Cast iron is a rugged, durable material used for pots, pans, wood stoves and many other appliances and furnishings. While a cast-iron pan may work best seasoned and unpolished, decorative finishes on a wood stove can be brought to a shine with cleaning and polishing. Before deciding if your cast-iron piece needs to be polished, determine how you will use it. If it's a piece best suited for decor like fireplace andirons, polishing may be in order.
Clean your cast-iron piece first with a scrub brush dipped in warm, soapy water. If your cast iron is very greasy, consider using a degreaser instead.
Dry the piece thoroughly and examine it for any rust spots.
Remove rust with a piece of 50-grit sandpaper, if the rust is thick, or 80-grit if there are small spots. Continue sanding using 120-grit and 150-grit sandpaper, if needed. If you prefer, you can use a fine wire brush for rust removal.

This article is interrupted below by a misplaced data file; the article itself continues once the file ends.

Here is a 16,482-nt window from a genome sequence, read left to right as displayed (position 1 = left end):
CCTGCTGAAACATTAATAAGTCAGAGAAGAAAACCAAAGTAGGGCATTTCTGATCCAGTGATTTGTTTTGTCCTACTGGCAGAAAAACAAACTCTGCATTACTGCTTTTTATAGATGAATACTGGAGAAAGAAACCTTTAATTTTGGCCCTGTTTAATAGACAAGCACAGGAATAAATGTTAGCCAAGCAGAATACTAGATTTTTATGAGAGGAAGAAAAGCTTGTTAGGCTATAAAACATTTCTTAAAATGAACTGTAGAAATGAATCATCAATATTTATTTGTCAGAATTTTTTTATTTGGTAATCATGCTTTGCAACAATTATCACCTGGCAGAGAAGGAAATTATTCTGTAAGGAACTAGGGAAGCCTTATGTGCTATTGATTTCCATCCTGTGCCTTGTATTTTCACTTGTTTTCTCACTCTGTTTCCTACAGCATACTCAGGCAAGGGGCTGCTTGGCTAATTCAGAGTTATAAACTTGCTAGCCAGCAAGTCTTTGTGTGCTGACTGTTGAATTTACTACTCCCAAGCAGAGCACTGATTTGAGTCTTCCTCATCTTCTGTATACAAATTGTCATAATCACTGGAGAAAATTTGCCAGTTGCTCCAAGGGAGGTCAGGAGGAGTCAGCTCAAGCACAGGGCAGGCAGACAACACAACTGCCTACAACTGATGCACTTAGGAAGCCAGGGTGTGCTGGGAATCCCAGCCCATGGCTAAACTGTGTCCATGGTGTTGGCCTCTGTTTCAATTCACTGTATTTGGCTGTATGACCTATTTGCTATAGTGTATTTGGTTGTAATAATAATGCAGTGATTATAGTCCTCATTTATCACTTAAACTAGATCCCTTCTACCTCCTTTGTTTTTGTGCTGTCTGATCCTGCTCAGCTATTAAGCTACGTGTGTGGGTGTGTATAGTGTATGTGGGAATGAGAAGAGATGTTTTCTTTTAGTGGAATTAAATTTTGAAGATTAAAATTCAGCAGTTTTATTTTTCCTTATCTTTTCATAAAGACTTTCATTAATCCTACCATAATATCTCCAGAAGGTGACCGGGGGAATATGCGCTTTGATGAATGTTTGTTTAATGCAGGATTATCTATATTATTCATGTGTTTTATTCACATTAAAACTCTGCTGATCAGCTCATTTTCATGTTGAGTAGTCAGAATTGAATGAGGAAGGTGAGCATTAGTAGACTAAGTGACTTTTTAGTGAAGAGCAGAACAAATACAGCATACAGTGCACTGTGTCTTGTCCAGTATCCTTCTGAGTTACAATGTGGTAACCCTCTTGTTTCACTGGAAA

Wipe the dust from sanding off the surface with a damp rag.
Apply a metal polish that's safe for cast iron or WD-40 to a piece of 0000-grade steel wool. Rub firmly on all areas you want polished.
Use another piece of steel wool, untreated with polish, to continue polishing the piece until it looks as shiny as you want it.
Apply a small amount of your polish to a clean rag and rub all newly polished areas of the cast iron. This will give the cast iron a protective finish.